Cross and Pentacle: Two religions at the crossroads

I was a Jesus Freak, a passionate theologian, and a Southern Baptist minister. I worked hard to convert pagans. The pagans won.

Discovering magic as a witch with an intimate knowledge of western christianity I explore the juxtaposition of these two faiths. Christianity and paganism alike are undergoing dramatic changes with parallel trends, conflicting challenges, and a growing concern for interfaith dialogue.

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Sex and the Parliament of the World's Religions

More than a week later, my bags are unpacked (mostly), the laundry is done (almost), but my thoughts linger with the Parliament of World Religions. With religious observances starting at 7am (I will refrain from commenting on this choice of scheduling) and social activities continuing late into the night, experiences seemed to add up to weeks rather than days.


I had just returned from my trip to Germany when I went to the Parliament, so jet lag was working in my favor. Most mornings I woke up in the dark and walked to a nearby bike station just as the horizon was lighting up with the promise of sunrise. It was worth getting up early. As I look back, I treasure the memories of morning observances. I wish there had been even more religious observances to be visited throughout the day.


b2ap3_thumbnail_IMG_20151017_161640548.jpgI particularly loved starting my day with the blessing of the indigenous peoples and by making an offering at the sacred fire in front of the convention center. I heard it from other attendees again and again: the wisdom, beauty, and grace offered by the indigenous peoples was one of the highlights of this Parliament. I found their generous spirit so deeply humbling that it brought me to tears more than once. I took home the program “booklet” (encyclopedia seems more fitting) specifically to find recordings of the indigenous workshops, plenaries, panels, and to research further resources and connections.


I also had the privilege of observing a Zoroastrian prayer ceremony and learning more about their tradition, of praying with a couple of Muslim women, singing and worshiping with Sikhs, listening to the Mormon Tabernacle Choir, and finally participating in a ritual with Solar Cross Temple.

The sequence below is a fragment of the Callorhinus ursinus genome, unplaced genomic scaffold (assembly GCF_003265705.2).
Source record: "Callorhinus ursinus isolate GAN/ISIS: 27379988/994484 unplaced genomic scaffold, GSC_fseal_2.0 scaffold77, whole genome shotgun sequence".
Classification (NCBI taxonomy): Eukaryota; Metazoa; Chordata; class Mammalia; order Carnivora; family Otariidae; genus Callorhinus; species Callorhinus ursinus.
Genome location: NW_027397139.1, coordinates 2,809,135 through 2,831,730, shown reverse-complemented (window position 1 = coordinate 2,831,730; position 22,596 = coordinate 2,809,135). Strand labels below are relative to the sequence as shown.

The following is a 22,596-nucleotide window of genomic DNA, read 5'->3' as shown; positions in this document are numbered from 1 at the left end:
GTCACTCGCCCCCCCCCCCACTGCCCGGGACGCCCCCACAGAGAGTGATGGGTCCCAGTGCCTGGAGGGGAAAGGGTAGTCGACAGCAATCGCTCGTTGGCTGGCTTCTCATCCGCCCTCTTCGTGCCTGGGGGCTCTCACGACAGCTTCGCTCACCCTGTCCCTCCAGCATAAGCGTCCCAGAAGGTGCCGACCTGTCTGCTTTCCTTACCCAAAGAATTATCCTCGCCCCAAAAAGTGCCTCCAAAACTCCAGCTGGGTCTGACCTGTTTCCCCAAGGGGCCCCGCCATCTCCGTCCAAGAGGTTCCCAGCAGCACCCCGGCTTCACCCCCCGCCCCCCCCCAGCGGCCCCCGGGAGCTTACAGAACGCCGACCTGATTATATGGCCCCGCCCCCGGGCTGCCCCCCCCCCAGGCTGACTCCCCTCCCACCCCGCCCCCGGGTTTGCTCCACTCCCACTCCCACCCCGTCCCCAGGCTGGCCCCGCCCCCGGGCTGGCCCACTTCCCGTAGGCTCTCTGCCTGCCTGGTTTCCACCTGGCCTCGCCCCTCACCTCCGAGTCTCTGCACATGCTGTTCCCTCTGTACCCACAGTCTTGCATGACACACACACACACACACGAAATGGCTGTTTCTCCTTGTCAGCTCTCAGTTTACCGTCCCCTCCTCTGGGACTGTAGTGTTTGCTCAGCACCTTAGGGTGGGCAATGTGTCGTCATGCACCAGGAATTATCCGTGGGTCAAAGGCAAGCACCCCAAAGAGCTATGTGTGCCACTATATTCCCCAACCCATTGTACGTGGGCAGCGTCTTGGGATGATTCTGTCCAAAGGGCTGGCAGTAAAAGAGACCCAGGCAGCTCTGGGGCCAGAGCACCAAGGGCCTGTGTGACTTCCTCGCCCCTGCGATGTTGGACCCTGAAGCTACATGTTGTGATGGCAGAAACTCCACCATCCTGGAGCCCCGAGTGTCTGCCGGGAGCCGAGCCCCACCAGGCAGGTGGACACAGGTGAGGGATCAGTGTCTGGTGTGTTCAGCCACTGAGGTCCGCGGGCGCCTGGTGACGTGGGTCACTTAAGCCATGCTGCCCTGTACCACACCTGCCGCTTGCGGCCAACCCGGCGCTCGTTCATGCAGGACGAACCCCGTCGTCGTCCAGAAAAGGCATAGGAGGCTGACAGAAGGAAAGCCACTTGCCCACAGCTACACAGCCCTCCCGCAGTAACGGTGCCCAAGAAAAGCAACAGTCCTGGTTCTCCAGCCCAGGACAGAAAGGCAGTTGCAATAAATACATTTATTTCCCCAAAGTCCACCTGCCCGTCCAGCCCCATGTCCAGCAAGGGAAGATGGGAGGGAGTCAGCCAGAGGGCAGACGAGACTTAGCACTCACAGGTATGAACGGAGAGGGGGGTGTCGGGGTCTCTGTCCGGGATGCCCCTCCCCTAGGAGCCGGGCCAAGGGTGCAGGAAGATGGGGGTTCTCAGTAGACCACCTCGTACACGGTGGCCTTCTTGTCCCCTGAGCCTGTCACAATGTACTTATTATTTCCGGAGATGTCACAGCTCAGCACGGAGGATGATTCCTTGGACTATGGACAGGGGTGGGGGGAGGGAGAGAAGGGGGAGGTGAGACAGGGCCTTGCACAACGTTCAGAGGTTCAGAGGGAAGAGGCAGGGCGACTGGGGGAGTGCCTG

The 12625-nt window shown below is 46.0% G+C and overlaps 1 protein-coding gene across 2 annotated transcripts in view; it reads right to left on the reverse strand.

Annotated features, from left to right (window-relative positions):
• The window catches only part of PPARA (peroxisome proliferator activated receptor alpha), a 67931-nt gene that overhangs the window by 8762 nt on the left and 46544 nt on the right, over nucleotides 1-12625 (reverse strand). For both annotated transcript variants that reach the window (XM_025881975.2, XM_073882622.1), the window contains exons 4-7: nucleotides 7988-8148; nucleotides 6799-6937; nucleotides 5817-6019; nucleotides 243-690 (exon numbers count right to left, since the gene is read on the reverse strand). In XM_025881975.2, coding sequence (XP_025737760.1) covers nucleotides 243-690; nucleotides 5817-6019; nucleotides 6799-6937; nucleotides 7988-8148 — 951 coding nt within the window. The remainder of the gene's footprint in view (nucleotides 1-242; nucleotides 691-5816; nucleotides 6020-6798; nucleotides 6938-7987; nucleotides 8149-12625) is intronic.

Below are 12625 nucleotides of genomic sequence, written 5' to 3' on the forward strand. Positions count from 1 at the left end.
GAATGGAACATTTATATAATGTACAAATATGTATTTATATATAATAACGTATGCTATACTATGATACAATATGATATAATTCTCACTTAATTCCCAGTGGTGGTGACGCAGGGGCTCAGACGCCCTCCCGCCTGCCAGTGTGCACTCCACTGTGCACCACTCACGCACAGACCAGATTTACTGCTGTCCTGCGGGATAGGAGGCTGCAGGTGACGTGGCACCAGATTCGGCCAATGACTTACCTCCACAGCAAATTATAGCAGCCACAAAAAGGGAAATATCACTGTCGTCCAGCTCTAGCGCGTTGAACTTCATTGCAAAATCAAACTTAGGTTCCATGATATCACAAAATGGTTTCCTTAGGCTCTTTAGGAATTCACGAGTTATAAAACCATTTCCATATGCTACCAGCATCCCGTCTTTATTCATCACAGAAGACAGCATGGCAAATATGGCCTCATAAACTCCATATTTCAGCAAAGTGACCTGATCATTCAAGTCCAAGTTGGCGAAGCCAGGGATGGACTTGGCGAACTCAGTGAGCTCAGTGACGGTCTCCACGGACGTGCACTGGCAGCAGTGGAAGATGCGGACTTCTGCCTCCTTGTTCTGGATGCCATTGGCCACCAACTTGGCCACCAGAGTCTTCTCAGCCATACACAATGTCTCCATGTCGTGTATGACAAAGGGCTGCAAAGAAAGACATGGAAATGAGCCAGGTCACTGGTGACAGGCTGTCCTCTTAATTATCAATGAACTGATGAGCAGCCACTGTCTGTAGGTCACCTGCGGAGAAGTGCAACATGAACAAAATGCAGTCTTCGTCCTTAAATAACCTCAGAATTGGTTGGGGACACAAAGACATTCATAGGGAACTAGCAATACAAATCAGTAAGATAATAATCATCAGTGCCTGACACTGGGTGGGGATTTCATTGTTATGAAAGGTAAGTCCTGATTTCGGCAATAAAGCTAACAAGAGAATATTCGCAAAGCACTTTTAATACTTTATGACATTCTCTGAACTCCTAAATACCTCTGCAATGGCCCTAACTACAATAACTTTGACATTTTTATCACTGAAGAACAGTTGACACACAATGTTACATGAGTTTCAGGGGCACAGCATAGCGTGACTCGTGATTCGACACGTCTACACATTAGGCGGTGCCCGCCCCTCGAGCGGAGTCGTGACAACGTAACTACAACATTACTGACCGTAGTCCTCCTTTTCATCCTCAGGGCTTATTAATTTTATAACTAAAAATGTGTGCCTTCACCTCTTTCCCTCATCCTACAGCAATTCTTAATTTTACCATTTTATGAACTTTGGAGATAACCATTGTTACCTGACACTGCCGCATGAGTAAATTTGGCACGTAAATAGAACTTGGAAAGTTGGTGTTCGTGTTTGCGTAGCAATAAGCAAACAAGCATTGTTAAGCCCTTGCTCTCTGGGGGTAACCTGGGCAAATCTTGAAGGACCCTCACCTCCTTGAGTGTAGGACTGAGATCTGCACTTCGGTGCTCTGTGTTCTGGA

Somewhere in my stack of collected business cards and flyers is an invitation to the mosque here in Oakland and contact information for religious leaders from several traditions. I look forward to sorting through them, making contact, and continuing the process of learning from other religions. It feels like the Parliament was just the beginning of a journey, a scratching of many surfaces with infinite depths beneath.


The commonalities between so many different traditions from all over the world were amazing. I was surprised, for example, to find a strong emphasis on the rhythm of the sun at a Muslim morning prayer. And hearing panelists from different traditions agree on issues of social and environmental justice was heartwarming. Of course those who were attending the Parliament tended to be the most progressive and open adherents of their respective religions, but even knowing this, I expected there to be more tension and less agreement.


b2ap3_thumbnail_IMG_20151019_074905701.jpgThere were moments in which I forgot that I was surrounded by people of different religions, when it felt like I was at PantheaCon or another Pagan event. Those moments were precious. They reminded me of our shared humanity, how much we do share, how small our differences can be when we are facing something as big as the destruction of our planet. Maybe, just maybe, I found myself hoping, it is not too late for us and we really can come together and turn this ship around.


Outside of these moments, however, I also saw how much work still needs to be done. Crystal Blanton commented on the The Wild Hunt regarding Black Lives Mattering at the Parliament. Plenary sessions were a constant reminder of how our temporary community at the convention center was not representative of the state of the world. I often found it difficult to hold the tension between the strife, misogyny, racism, destruction, and violence we talked of and the antithetical experience we were creating amongst ourselves.